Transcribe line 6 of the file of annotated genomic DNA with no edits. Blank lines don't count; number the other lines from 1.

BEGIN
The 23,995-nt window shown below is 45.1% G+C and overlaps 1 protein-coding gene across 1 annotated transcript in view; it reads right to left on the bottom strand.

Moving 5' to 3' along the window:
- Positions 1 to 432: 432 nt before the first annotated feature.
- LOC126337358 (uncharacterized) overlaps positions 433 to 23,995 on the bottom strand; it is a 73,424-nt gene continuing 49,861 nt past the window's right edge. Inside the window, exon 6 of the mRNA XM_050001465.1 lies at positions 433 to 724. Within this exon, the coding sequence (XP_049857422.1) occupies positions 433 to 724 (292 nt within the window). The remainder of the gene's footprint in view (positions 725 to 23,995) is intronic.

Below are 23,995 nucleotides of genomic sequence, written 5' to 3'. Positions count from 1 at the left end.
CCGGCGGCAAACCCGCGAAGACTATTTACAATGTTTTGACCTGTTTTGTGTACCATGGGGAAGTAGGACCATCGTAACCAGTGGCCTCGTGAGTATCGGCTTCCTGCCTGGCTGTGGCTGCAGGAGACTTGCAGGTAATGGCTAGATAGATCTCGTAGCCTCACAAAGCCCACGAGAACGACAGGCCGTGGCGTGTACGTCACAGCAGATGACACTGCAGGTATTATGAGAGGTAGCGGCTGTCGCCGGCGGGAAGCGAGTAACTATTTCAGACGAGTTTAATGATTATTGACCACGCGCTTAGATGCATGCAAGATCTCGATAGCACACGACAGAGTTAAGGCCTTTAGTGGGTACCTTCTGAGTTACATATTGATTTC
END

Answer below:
CCGGCGGCAAACCCGCGAAGACTATTTACAATGTTTTGACCTGTTTTGTGTACCATGGGGAAGTAGGACCATCGTAACCAGTGGCCTCGTGAGTATCGGCTTCCTGCCTGGCTGTGGCTGCAGGAGACTTGCAGGTAATGGCTAGATAGATCTCGTAGCCTCACAAAGCCCACGAGAACGACAGGCCGTGGCGTGTACGTCACAGCAGATGACACTGCAGGTATTATGAGAGGTAGCGGCTGTCGCCGGCGGGAAGCGAGTAACTATTTCAGACGAGTTTAATGATTATTGACCACGCGCTTAGATGCATGCAAGATCTCGATAGCACACGACAGAGTTAAGGCCTTTAGTGGGTACCTTCTGAGTTACATATTGATTTC